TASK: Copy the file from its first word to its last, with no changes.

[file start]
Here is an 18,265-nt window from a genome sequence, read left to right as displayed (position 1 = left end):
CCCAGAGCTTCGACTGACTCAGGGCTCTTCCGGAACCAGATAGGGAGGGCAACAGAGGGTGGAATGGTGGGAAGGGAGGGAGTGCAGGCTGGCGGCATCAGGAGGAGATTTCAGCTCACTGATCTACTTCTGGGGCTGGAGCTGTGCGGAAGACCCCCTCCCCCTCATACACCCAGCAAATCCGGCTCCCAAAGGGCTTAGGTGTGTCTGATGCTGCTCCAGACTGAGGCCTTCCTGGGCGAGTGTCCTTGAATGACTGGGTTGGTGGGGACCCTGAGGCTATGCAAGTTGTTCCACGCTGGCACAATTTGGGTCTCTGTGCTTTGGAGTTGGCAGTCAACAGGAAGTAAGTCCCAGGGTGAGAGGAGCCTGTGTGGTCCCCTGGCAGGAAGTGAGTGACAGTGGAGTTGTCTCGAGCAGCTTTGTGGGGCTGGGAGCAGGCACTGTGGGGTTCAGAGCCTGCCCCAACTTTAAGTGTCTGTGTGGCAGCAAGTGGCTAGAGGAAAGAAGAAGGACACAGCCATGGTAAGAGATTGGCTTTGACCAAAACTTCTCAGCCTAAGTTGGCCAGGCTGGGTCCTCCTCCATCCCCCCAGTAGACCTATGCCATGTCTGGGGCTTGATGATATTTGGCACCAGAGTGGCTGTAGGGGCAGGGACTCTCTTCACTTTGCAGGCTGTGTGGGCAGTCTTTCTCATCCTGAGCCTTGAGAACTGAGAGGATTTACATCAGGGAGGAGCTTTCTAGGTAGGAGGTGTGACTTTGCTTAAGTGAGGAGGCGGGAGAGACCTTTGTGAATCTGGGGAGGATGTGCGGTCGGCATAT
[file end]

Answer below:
Here is an 18,265-nt window from a genome sequence, read left to right as displayed (position 1 = left end):
CCCAGAGCTTCGACTGACTCAGGGCTCTTCCGGAACCAGATAGGGAGGGCAACAGAGGGTGGAATGGTGGGAAGGGAGGGAGTGCAGGCTGGCGGCATCAGGAGGAGATTTCAGCTCACTGATCTACTTCTGGGGCTGGAGCTGTGCGGAAGACCCCCTCCCCCTCATACACCCAGCAAATCCGGCTCCCAAAGGGCTTAGGTGTGTCTGATGCTGCTCCAGACTGAGGCCTTCCTGGGCGAGTGTCCTTGAATGACTGGGTTGGTGGGGACCCTGAGGCTATGCAAGTTGTTCCACGCTGGCACAATTTGGGTCTCTGTGCTTTGGAGTTGGCAGTCAACAGGAAGTAAGTCCCAGGGTGAGAGGAGCCTGTGTGGTCCCCTGGCAGGAAGTGAGTGACAGTGGAGTTGTCTCGAGCAGCTTTGTGGGGCTGGGAGCAGGCACTGTGGGGTTCAGAGCCTGCCCCAACTTTAAGTGTCTGTGTGGCAGCAAGTGGCTAGAGGAAAGAAGAAGGACACAGCCATGGTAAGAGATTGGCTTTGACCAAAACTTCTCAGCCTAAGTTGGCCAGGCTGGGTCCTCCTCCATCCCCCCAGTAGACCTATGCCATGTCTGGGGCTTGATGATATTTGGCACCAGAGTGGCTGTAGGGGCAGGGACTCTCTTCACTTTGCAGGCTGTGTGGGCAGTCTTTCTCATCCTGAGCCTTGAGAACTGAGAGGATTTACATCAGGGAGGAGCTTTCTAGGTAGGAGGTGTGACTTTGCTTAAGTGAGGAGGCGGGAGAGACCTTTGTGAATCTGGGGAGGATGTGCGGTCGGCATAT